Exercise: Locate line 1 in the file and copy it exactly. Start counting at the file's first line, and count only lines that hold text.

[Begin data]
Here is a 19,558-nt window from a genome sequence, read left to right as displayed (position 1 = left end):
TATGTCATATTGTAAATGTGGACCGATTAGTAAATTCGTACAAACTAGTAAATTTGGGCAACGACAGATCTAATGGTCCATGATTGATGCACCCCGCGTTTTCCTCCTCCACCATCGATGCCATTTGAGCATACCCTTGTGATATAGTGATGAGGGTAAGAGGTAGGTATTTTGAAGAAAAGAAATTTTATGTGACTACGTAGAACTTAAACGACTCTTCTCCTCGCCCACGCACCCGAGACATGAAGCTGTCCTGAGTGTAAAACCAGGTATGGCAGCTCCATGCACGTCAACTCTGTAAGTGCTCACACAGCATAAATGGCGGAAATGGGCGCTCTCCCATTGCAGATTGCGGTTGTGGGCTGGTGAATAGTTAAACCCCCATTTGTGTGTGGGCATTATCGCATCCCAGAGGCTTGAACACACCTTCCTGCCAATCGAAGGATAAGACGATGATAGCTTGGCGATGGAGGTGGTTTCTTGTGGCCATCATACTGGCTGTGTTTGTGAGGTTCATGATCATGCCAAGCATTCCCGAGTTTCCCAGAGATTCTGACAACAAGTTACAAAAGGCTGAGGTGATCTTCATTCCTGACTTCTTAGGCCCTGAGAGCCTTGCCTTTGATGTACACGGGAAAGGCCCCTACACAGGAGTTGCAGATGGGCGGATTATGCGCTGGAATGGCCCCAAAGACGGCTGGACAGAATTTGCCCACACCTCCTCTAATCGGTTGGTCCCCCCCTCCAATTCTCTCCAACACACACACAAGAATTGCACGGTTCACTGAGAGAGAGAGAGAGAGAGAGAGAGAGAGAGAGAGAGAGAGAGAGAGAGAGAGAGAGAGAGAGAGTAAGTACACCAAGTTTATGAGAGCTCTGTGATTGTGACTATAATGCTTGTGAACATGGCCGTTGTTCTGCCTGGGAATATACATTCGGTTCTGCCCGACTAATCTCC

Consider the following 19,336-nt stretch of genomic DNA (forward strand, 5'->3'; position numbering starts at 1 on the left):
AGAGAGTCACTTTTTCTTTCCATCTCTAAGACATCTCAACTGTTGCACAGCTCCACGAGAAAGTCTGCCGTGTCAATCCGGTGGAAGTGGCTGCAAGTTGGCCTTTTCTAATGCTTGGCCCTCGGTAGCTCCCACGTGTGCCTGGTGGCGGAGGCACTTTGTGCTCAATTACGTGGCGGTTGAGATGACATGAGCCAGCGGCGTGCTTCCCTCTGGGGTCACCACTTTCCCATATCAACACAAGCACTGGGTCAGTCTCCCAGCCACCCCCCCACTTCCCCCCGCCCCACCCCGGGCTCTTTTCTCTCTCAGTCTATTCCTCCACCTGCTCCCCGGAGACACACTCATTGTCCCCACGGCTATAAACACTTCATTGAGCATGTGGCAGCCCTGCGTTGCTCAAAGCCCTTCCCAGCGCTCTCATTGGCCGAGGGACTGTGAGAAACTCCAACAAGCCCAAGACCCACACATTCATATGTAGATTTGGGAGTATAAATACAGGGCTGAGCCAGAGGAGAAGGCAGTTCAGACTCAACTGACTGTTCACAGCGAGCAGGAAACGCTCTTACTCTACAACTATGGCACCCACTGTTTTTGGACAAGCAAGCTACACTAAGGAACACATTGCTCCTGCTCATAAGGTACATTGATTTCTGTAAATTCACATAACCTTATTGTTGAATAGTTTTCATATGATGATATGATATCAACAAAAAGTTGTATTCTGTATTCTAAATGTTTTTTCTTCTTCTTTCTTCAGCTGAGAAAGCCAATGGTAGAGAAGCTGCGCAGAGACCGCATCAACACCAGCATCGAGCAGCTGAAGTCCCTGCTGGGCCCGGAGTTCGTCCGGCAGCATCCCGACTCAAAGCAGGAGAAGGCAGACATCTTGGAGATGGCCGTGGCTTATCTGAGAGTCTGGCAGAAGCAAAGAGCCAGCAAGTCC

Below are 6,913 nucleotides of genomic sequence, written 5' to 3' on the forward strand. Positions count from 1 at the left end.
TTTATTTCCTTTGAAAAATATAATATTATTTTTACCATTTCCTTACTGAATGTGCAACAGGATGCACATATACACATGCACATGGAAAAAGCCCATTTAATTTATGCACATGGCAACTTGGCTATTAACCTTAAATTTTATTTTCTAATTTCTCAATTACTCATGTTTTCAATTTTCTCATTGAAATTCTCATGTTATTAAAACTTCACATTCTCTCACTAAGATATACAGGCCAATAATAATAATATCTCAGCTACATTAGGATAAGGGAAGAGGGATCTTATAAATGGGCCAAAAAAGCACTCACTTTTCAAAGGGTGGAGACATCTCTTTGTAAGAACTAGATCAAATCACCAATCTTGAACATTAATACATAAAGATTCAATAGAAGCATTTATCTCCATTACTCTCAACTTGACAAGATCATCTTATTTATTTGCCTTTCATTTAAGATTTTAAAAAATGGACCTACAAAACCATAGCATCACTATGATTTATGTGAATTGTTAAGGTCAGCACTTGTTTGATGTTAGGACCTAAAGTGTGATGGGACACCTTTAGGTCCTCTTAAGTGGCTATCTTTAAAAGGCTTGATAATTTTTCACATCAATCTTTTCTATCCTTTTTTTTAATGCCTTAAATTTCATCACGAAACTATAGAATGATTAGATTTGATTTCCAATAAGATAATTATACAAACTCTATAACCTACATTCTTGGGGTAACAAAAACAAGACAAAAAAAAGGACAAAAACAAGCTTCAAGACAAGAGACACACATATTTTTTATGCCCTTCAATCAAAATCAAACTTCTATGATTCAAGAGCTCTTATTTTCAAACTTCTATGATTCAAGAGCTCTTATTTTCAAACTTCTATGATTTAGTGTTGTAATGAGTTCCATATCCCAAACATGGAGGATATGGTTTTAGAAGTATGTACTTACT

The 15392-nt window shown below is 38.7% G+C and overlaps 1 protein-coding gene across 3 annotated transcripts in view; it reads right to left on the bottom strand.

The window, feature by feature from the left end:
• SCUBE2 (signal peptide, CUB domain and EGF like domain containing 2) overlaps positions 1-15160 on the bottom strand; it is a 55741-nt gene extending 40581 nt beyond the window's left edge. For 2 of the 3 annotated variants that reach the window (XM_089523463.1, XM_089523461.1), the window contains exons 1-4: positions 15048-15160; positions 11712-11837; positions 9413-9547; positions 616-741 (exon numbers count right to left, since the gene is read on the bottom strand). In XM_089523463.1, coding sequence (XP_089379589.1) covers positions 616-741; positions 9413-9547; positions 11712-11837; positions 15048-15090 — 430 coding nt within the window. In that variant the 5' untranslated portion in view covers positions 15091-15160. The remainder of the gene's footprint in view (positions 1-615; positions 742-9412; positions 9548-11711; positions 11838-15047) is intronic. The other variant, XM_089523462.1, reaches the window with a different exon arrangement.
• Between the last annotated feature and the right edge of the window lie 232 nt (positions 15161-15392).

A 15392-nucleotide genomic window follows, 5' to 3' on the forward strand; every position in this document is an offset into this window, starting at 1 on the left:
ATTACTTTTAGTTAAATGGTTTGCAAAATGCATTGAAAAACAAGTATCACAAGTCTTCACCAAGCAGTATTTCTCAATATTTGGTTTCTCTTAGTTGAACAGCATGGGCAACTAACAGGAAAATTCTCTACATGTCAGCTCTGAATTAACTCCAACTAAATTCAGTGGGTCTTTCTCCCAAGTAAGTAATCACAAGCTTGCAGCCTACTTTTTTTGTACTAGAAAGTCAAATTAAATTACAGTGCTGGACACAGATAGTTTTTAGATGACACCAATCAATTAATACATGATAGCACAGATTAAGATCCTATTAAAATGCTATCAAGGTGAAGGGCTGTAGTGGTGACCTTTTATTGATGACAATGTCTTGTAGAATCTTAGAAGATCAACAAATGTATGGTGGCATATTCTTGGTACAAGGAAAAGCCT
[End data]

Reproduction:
Here is a 19,558-nt window from a genome sequence, read left to right as displayed (position 1 = left end):